(b) The Act's language and structure compel the conclusion that §5 of its own force covers changes such as the Party's filing fee when the electoral practice at issue is a nominating convention. This Court has consistently construed the Act to require preclearance of any change bearing on the "effectiveness" of a vote cast in a primary, special, or general election, including changes in the composition of the electorate that votes for a particular office. See, e.g., Allen v. State Bd. of Elections, 393 U.S. 544, 570. By limiting the opportunity for voters to participate in the convention, the Party's filing fee undercuts their influence on the field of candidates whose names will appear on the ballot, and thus weakens the "effectiveness" of their votes cast in the general election itself. That §5 covers nonprimary nomination methods is also supported by Whitley v. Williams, decided with Allen, supra; by the text and legislative history of §14, which defines the terms "vote" or "voting" to include "all action necessary to make a vote effective in any . . . election," including the selection of persons for "party office"; and by the text of §2, which bans any racially discriminatory voting qualification or prerequisite if "the political processes leading to nomination or election . . . are not equally open to . . . [protected group] members." (Emphasis added.) Pp. 16-23.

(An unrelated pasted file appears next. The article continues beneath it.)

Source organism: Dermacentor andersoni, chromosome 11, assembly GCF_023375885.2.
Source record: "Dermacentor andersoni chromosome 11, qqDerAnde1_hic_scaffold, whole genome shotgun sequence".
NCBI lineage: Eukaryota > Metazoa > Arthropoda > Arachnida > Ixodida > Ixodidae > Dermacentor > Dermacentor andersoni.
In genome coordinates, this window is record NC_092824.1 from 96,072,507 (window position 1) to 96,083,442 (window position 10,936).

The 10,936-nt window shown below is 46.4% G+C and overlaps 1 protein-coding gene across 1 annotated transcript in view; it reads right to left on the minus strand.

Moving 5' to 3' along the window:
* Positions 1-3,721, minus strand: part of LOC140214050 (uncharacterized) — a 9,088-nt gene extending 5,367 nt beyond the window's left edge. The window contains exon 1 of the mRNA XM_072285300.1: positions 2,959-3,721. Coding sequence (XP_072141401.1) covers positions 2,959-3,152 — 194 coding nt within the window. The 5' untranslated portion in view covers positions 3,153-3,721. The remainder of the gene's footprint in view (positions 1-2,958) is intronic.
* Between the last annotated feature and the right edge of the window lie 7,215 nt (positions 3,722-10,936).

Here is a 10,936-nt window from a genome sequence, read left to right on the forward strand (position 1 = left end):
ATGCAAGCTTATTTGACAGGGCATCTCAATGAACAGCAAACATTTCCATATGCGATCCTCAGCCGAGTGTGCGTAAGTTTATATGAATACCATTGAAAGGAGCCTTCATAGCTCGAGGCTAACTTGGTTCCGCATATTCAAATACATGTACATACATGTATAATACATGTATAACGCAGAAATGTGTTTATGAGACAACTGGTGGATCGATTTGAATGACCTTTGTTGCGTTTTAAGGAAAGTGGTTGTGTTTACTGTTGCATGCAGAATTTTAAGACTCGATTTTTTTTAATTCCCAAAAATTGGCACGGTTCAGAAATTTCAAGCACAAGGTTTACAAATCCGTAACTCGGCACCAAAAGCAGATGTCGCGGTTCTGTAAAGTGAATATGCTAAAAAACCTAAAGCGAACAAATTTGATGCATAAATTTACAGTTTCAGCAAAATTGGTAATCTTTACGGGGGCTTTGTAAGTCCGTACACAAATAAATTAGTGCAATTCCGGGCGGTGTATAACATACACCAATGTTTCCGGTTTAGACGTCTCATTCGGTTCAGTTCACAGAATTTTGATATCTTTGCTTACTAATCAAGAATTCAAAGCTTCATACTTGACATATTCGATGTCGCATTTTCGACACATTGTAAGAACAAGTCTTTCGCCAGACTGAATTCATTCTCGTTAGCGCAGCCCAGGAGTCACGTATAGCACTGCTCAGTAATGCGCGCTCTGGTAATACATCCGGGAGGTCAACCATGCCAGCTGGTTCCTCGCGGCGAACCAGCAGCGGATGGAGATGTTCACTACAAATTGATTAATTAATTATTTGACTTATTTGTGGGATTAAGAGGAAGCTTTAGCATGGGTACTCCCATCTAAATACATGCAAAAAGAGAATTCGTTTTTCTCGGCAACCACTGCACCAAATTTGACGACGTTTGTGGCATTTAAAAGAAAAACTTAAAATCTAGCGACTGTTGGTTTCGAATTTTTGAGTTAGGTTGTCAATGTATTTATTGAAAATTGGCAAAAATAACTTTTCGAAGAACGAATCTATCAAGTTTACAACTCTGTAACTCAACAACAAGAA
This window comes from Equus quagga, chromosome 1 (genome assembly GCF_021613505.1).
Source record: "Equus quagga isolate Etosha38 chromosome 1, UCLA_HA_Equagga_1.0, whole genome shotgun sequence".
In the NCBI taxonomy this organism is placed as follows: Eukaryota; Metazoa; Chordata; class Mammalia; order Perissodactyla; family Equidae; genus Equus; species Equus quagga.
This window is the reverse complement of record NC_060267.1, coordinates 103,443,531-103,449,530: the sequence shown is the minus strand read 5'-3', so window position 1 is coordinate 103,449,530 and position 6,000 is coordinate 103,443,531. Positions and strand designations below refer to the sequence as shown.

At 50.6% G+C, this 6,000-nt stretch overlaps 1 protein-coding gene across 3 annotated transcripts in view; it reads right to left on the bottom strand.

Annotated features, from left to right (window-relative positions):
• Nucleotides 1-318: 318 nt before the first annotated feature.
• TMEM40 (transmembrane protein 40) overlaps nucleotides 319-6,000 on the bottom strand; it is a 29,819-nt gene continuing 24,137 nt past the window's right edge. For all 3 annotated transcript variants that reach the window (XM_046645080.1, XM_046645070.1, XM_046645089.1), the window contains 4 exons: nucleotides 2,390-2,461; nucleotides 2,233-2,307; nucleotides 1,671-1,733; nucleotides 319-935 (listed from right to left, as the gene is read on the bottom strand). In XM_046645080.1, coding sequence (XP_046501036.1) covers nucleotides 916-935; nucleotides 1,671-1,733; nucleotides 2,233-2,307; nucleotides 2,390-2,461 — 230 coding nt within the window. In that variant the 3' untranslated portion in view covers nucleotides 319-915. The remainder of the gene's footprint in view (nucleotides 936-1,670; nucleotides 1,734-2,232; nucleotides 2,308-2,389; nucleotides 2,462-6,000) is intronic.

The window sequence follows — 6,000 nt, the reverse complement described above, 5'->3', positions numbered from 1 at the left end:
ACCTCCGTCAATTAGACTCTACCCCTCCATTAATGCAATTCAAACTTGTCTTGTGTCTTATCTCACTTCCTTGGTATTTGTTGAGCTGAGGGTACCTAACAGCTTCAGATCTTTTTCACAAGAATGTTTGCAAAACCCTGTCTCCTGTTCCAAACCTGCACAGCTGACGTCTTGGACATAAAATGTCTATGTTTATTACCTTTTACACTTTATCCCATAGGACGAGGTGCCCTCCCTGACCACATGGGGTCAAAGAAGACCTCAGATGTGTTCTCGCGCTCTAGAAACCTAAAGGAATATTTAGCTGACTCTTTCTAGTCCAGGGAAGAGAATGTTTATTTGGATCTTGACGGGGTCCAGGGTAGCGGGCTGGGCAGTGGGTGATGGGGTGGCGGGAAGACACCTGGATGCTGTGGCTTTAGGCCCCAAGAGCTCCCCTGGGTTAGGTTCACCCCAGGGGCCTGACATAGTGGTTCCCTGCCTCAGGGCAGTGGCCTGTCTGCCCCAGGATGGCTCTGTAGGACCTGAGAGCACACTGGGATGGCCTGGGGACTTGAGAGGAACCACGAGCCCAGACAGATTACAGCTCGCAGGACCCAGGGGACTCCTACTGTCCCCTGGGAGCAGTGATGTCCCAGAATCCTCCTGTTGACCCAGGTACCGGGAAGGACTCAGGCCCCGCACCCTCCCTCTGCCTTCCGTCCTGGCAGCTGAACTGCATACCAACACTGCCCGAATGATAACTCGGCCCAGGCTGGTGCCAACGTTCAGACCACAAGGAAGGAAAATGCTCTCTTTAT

(c) Consideration of the historical background which informed the 89th Congress when it passed the Act--particularly Terry v. Adams, 345 U.S. 461, and the other "White Primary Cases," in which the Court applied the Fifteenth Amendment to strike down a succession of measures by Texas authorities to exclude minority voters from their nomination processes--confirms the conclusion that §5 applies here. None of the reasons offered to support appellees' contention that the White Primary Cases have no bearing on the Act's proper interpretation--(1) that the Party's convention did not operate in a racially discriminatory manner; (2) that, although the Act was meant to enforce the Fifteenth Amendment, the 89th Congress did not intend to legislate to that Amendment's "outer limit"; and (3) that present day Virginia is not a one party Commonwealth, unlike post-Reconstruction Texas--is persuasive. Pp. 23-33.
(d) None of the dissents' arguments for rejecting the foregoing construction of §5-that a political party is not a "State or political subdivision" within §5's literal meaning because it is not a governmental unit; that the Court should not defer to the Attorney General's regulation when construing §5's coverage; that a major political party is not a "state actor" under the Court's decisions unless its nominees are virtually certain to win the general election; and that the construction amounts to adoption of a "blanket rule" that all political parties must preclear all of their internal procedures--is convincing. Pp. 33-40.
(e) Appellees' practical objections to the foregoing construction of §5--(1) that it will create an administrative nightmare for political parties and the Justice Department, and (2) that it threatens to abridge First Amendment associational rights--are rejected. Pp. 41-44.